One of the main compounds that is loaded with these perfluorinated carboxylic acids is Aqueous Fire Fighting Foam or AFFF for short. A triple F is incredibly effective at quickly extinguishing intense fires fed with aviation fuel. The United States government began using AFFF in the early 1970’s, and it has been used extensively at military bases both at home and abroad ever since. Nobody realized the health hazards, and even firefighters let their children play in the foam. Although they did not know the health risks, they did know if a plane exploded in flames and seconds counted, AFFF was the only chance to stop it fast. It saved lives, lots of lives.
It also began to make its way into the environment as no family of man-made chemicals had ever done previously. At places like Wurtsmith Air Force Base AFFF was used a lot, sometimes daily, in large amounts during training exercises. The PFC’s soaked into the ground and made its way to nearby wells and the famed Au Sable River, a Blue-Ribbon trout stream.
By the time Wurtsmith was decommissioned in 1993 the damage was already done, according to Delaney and the report’s co-author Dr Richard DeGrandchamp. The PFC’s had already been consumed by the servicemen, women their families that lived on the base and those living in the city of Oscoda.
While people still argue about lead levels in Flint, which is a legitimate concern, a much bigger and much more dangerous storm has gathered at our door. The prevalence of PFC’s will dwarf what happened there.
Unlike the lead problems in Flint politicians, at least for now say this is not a political issue but a matter of human health. Dan Kildee, a Democrat from Flint and Bill Huizenga a Republican from Grand Rapids both, agree that this transcends politics and should be a priority. “This is an epic problem”, acknowledged Kildee. “Our main focus has to be on cleaning this stuff up and keeping it out of the groundwater,” he added. Kildee, however, expressed frustration in his dealings with the Air Force that has been slow to respond to his attempts to get answers about how cleanup will be handled.
It might be a bit more tolerable if PFC’s were limited to military bases, but the chemicals can be traced to refineries, plating facilities, tanneries, carpet manufacturers, Teflon coating and waterproofing products. The simple truth is, PFC’s are everywhere, and they can kill you.
The New York Times foreshadowed the expanding crisis in an article in 2016. The article chronicled the poisoning of a West Virginia farm owned by Wilbur Tennant. The farm outside Parkersburg, West Virginia started to experience dramatic and devastating changes not long after a dump was opened just up the road.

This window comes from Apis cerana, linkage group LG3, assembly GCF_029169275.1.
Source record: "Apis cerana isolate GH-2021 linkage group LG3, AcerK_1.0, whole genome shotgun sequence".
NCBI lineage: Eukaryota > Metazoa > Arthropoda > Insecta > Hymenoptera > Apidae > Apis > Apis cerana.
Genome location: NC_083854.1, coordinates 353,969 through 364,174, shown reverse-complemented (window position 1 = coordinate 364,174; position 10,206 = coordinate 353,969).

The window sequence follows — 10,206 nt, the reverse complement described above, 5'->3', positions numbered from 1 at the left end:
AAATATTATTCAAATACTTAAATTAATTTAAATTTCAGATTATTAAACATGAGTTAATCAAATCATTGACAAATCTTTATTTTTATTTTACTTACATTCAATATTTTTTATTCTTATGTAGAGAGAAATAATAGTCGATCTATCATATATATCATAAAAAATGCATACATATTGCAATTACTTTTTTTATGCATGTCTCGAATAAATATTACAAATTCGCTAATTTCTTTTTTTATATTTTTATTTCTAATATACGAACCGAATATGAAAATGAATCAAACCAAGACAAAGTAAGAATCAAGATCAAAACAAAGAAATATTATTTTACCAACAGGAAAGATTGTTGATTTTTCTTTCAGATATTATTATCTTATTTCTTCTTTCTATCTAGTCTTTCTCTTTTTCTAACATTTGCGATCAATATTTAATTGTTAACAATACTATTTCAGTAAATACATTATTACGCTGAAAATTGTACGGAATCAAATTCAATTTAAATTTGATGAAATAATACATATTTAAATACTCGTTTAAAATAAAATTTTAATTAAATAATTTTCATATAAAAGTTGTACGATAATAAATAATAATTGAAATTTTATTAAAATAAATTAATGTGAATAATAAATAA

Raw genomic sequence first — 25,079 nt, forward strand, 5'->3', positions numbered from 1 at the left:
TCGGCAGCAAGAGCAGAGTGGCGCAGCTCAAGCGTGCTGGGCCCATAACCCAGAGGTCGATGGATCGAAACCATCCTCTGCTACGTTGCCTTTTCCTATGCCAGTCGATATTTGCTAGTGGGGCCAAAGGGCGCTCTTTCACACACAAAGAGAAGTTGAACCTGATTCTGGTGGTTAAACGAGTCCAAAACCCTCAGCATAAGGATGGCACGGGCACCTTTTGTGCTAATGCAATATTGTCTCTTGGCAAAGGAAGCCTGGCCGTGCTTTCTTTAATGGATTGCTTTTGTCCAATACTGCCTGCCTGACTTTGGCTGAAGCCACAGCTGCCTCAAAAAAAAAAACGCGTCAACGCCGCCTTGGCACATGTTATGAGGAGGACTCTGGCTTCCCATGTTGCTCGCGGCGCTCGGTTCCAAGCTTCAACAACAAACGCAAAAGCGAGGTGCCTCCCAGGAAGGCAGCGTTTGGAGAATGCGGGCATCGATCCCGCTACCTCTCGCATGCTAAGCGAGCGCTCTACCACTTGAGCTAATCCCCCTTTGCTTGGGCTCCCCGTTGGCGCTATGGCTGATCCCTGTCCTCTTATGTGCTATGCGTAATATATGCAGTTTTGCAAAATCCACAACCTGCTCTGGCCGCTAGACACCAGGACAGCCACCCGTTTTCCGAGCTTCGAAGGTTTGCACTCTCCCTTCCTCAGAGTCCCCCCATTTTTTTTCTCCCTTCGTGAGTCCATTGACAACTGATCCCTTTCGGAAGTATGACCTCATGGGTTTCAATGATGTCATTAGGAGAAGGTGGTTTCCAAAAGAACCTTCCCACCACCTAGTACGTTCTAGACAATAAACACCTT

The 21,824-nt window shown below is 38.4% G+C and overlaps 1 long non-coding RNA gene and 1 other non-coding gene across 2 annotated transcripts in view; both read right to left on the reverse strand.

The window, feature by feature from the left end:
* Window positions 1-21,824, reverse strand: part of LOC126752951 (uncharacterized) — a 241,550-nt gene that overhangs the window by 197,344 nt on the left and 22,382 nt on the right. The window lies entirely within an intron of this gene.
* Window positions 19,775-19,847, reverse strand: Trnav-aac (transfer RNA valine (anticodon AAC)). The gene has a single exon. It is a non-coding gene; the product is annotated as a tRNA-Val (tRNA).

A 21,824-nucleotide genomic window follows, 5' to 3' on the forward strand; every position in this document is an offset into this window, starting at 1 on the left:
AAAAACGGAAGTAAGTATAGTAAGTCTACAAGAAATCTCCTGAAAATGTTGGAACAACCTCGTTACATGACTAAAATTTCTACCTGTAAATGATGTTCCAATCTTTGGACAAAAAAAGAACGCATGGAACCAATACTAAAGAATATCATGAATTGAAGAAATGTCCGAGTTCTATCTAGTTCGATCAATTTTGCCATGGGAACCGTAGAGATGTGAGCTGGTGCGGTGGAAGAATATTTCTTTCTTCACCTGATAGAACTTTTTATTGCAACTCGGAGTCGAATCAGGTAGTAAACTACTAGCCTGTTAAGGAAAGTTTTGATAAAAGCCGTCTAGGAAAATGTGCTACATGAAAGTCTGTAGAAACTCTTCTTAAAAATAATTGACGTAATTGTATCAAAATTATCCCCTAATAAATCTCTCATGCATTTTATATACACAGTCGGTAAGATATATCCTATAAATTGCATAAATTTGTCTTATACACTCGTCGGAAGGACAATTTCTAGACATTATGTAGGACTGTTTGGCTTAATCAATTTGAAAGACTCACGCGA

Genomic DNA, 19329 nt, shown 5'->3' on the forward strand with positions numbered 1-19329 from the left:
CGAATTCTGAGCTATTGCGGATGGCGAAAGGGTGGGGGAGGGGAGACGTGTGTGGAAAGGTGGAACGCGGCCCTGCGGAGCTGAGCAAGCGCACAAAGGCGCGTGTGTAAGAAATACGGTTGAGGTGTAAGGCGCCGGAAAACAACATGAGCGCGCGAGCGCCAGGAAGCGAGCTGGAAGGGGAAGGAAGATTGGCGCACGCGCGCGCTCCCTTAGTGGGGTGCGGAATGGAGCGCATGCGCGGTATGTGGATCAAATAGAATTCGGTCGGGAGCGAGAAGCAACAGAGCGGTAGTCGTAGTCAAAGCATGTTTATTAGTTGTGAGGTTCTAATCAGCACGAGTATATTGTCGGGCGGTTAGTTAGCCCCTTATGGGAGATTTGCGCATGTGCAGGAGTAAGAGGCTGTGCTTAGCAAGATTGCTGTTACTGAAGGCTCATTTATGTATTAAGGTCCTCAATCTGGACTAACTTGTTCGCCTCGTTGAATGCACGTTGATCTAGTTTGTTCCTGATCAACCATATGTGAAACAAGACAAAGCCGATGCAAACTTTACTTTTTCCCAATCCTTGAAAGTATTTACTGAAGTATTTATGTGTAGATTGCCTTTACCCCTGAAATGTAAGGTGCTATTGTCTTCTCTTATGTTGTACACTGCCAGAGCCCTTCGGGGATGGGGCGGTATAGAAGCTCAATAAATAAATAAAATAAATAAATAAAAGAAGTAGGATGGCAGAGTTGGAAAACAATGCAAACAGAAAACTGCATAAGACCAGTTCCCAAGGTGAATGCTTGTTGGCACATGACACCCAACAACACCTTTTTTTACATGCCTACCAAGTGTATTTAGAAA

When Tennant’s animals started dying the town’s largest employer DuPont in effect deployed the silent treatment and so did its employees. Tennant became persona non grata and was accused of poor animal husbandry even though his farm and cattle had thrived for years. By the late 1990’s they were dying all around him, and their organs were turning green. County health inspectors and local veterinarians blamed him and ignored the dump- DuPont’s dump. They didn’t want to go after the biggest employer in the county. They didn’t want to cry wolf even when it was obvious the wolf was loose.
Bob Delaney explained, during his only interview, the problem is just too big to fix and far too expensive to pay for. The government he says doesn’t want to accept the responsibility, and neither do corporations. It is just too overwhelming.
This will take billions and possibly trillions of dollars to get reclaimed acceptably. DuPont has found itself on the hook for billions of dollars to settle thousands of claims from West Virginia but most companies that manufactured or distributed PFC’s are looking the other way and hoping they can avoid a similar financial catastrophe.
The United States military has given the issue similar disinterest. The military has taken the position in Michigan that anything that happens beyond their fence isn’t their problem.
There is a ray of hope, however.
According to senior members of Rick Snyder’s Administration, the Governor and Michigan went into crisis mode the day following Delaney’s radio appearance last October. Snyder had previously been stung politically by the Flint Water Crisis and was not willing to allow a similar situation to unfold. He worked quickly, freed up resources and let it be known that whatever was needed to begin addressing the contamination crisis his administration was ready to help. The state is also moving forward on building new labs to expedite the testing of water samples from Michigan without having to ship them elsewhere for evaluation.
So far Michigan has identified at least 200 sites around the state where PFC’s has impacted either groundwater or surface water. The monumental task of cleaning up is just getting started.
The question is, however, will it come too late for the Water Wonderland? The picturesque Huron River once touted as premier fly-fishing destination has recently been determined to be contaminated with PFC’s too and the fish there unsafe to eat. The entire Huron Watershed area encompassing five counties now has signs warning anglers about their catch and the dangers fish from those waters could pose.
In the meantime, both Delaney and DeGrandchamp strongly suggest having your water tested or skip the middleman and go straight to buying a high-quality water purification system that has been recognized to eliminate PFC’s. They both admit that even if your water is shown to be safe today that is no guarantee it will be that way tomorrow.